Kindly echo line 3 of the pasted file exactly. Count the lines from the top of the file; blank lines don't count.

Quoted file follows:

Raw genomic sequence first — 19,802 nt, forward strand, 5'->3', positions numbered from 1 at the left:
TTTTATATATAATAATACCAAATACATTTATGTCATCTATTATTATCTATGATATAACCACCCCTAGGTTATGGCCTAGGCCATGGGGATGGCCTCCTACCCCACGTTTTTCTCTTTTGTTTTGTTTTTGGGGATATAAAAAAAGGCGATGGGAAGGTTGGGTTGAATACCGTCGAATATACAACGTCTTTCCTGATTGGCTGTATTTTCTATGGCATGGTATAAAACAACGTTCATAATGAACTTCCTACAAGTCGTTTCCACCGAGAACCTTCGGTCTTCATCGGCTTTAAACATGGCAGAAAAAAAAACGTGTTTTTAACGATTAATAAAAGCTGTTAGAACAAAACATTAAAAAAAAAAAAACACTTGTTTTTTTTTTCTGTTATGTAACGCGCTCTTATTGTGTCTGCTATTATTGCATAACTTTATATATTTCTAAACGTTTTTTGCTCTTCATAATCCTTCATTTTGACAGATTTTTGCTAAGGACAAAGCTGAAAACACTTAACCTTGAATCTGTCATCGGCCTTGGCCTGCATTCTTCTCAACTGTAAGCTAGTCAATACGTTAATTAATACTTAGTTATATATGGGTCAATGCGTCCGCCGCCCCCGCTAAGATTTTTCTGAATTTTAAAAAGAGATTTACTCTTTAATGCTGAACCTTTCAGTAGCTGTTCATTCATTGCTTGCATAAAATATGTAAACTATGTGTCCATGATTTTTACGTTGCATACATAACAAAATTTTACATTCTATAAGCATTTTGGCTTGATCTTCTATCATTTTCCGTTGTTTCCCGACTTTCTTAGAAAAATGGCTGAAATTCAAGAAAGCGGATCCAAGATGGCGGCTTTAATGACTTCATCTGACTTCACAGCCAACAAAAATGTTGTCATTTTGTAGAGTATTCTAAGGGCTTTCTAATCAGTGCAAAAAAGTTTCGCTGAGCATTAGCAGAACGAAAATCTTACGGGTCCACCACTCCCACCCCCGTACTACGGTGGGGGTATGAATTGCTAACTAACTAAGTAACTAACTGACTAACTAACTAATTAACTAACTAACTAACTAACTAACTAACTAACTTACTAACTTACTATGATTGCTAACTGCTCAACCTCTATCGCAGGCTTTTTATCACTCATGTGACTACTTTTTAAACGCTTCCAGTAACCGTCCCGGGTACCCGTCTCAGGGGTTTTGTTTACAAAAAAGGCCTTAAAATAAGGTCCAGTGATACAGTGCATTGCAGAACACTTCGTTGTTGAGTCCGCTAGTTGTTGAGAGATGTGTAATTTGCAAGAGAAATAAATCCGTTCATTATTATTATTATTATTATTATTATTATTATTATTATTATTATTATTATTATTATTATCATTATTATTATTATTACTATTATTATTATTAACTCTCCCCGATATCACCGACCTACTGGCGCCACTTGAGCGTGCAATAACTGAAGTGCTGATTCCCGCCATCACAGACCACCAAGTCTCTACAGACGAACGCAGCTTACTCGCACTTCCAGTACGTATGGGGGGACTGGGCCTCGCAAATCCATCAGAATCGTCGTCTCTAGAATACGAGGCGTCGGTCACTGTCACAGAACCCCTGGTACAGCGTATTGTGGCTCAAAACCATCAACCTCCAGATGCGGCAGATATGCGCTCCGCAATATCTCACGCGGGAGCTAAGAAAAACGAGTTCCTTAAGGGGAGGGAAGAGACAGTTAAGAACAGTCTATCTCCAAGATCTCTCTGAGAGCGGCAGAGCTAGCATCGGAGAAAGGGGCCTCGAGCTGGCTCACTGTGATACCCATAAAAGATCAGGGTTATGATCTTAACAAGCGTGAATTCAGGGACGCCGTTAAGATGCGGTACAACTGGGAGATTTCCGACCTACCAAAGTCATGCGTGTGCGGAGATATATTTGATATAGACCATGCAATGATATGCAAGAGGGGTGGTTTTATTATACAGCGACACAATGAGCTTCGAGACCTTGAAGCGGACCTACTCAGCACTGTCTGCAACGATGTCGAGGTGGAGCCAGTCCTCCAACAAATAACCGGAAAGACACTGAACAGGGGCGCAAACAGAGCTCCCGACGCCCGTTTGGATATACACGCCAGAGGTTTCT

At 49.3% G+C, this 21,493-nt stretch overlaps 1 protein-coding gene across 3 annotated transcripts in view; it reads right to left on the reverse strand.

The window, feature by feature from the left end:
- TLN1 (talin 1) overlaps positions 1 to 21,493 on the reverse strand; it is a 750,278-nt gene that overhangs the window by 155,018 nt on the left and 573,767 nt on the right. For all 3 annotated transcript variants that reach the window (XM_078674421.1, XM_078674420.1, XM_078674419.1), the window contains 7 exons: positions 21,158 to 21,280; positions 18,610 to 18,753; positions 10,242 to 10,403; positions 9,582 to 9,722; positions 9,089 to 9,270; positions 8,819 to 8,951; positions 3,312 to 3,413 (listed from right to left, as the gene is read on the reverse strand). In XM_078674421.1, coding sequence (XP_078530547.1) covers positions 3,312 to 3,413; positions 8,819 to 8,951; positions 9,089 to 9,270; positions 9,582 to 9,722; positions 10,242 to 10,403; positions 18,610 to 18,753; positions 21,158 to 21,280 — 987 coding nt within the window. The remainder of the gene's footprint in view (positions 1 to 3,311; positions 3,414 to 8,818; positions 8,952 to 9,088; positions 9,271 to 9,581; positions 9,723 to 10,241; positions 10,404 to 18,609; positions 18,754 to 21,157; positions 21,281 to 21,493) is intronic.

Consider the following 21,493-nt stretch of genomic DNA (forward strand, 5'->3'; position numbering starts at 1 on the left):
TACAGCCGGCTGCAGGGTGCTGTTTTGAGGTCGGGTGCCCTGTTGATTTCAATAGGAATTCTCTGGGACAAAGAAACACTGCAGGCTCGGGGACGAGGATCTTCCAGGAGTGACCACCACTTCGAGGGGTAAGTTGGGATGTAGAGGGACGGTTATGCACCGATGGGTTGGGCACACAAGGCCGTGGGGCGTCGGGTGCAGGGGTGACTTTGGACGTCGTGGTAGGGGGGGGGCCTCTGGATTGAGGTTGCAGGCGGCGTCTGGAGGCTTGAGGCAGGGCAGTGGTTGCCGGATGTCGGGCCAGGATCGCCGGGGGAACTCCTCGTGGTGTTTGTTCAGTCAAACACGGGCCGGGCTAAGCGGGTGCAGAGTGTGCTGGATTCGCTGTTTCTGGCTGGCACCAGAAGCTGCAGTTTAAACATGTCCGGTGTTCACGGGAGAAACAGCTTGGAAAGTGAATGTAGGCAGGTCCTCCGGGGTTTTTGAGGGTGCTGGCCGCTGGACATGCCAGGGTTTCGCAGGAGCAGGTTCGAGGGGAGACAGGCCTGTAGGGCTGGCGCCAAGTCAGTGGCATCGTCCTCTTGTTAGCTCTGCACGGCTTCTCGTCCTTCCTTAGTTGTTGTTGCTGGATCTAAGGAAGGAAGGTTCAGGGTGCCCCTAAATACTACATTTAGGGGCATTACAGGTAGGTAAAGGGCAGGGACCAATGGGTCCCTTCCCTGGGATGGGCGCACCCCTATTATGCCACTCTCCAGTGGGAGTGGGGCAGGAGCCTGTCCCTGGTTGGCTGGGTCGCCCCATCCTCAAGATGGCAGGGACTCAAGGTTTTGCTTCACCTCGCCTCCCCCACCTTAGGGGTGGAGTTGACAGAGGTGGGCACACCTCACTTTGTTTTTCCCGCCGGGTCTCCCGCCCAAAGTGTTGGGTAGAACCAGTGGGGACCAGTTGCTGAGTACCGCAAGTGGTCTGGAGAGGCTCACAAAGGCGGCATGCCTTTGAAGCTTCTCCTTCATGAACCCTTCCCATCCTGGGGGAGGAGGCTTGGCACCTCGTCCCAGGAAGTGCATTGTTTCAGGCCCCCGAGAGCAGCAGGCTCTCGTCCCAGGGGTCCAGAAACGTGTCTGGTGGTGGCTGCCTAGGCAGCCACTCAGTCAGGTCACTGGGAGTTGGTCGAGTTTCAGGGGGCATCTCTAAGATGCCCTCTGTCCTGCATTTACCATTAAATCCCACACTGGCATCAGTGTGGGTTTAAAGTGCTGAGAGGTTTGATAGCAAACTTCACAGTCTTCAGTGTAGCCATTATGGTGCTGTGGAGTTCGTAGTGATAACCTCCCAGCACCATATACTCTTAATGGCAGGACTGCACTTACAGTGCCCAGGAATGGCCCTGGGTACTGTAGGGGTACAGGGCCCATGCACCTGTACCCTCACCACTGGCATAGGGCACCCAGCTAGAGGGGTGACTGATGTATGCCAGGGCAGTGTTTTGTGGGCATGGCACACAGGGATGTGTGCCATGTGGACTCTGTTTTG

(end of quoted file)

At 49.3% G+C, this 21,493-nt stretch overlaps 1 protein-coding gene across 3 annotated transcripts in view; it reads right to left on the reverse strand.